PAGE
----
The HydRegen team has just been awarded five years of funding for research to take the technology to market. ‘Part of the project involves where to position ourselves, whether in pharmaceuticals or F&F,’ says Reeve. The team also has to work out how to produce enzymes on a larger scale. ‘Biotechnology will have a huge impact on the F&F industry and we are just looking at a better way of implementing the enzymes,’ says Reeve.
As chief executive of Evolva, Neil Goldsmith is always on the lookout for F&F molecules with bonus features. ‘What’s interesting about some of the molecules is when they turn out to have uses that are not just as flavours and fragrances,’ he says. Nootkatone is a prime example, with proven abilities to repel and kill ticks and mosquitoes. Its usefulness is aided by the fact that it is a ‘substantive’ F&F ingredient, lasting on skin and cloth for a prolonged period.
In April 2016, Evolva signed a license agreement with the US Centers for Disease Control and Prevention, granting it exclusive patent rights to develop and commercialise nootkatone as a way of controlling ticks and mosquitoes. Then, in July, the US National Institute of Allergy and Infectious Diseases, part of the National Institutes of Health, began sponsoring studies to test Evolva’s nootkatone against mosquitoes infected with Zika virus. The study will evaluate nootkatone in multiple formulations against wild-type and insecticide-resistant mosquitoes that carry the virus.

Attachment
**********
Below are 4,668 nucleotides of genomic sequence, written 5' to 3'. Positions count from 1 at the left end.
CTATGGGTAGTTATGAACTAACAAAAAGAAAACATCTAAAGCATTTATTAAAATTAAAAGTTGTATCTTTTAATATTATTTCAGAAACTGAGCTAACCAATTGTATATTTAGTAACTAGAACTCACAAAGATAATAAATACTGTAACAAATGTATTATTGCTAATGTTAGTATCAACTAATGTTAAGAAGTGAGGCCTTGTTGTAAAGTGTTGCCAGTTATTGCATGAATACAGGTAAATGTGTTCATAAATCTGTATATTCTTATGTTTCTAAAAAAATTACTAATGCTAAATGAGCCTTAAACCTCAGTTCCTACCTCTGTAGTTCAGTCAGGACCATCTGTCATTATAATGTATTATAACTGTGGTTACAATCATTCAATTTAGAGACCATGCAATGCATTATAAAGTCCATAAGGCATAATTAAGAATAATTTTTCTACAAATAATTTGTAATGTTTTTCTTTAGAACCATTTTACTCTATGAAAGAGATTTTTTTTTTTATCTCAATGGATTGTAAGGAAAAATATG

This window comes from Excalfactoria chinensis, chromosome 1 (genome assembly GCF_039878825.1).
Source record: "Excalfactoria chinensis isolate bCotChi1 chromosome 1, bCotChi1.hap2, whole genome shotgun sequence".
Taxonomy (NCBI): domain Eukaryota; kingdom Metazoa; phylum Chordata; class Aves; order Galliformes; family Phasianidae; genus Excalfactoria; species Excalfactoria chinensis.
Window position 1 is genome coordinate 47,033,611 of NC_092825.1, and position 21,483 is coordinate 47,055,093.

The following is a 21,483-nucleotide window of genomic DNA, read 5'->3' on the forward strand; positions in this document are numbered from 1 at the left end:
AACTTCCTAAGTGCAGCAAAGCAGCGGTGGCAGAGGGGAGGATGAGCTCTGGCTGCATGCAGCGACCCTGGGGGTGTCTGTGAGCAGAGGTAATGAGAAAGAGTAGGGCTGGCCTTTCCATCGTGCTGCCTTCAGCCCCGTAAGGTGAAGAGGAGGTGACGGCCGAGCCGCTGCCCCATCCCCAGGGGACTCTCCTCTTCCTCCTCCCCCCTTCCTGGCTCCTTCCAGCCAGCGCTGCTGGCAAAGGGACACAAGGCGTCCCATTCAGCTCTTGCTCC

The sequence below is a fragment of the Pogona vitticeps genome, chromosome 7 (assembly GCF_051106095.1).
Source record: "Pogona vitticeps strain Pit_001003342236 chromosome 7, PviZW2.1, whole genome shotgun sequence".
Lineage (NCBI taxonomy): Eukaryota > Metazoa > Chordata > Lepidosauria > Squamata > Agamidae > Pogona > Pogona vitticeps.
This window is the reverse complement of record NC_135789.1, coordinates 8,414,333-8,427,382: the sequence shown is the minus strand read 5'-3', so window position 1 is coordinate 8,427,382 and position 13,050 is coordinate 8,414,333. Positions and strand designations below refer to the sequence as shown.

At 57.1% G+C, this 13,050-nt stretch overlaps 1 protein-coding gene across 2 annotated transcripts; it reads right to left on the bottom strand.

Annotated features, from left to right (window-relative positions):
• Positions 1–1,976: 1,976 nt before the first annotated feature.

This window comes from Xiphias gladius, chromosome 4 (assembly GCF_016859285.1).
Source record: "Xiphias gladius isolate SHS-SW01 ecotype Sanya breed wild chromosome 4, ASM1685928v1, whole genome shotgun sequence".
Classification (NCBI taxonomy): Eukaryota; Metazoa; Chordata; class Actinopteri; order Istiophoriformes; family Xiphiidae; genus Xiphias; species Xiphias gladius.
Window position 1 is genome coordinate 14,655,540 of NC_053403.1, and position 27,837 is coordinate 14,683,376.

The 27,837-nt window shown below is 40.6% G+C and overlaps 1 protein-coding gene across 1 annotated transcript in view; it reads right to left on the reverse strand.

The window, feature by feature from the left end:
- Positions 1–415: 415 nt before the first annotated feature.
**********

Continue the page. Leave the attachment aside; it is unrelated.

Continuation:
Biotechnology will have a huge impact on the flavours and fragrances industry
Current nootkatone prices make it prohibitively expensive for insect control. ‘It needs to be cheaper to be used to kill mosquitoes. You can’t get there with traditional sources but by taking the price down we can enable its use in other areas,’ says Goldsmith.
‘Once you have got something that you know how to make, it becomes very interesting if you can find new properties for it,’ he says. The search for new properties begins in silico before translating to lab screens.
Thanks to its acquisition of computationally focused biotechnology company Prosarix in 2014, Evolva has tailored computer models as well as libraries containing information on about half a million natural products. Prosarix, based in Cambridge, UK, had already worked with Evolva for several years before the acquisition. ‘Together, we built a lot of tools for looking at natural products in particular. When we have a molecule, we can run it against a range of targets to see if it is hitting anything in silico that might look interesting,’ says Goldsmith. For example, cell targets related to energy uptake or metabolism may point to possible nutrition-related uses.
Goldsmith points to the ‘many millions of molecules in nature, most of which we don’t use at all’. One of his favourite examples relates to interesting sunblock agents – mycosporine-like amino acids – that occur naturally in corals. ‘There is no way you can farm coral. The organism that makes them is not industrially usable. If we can find ways to make them in yeast then you have new natural sunblock agents.’ With biotechnology, the world could be his oyster.
Emma Davies is a science writer based in Bishop’s Stortford, UK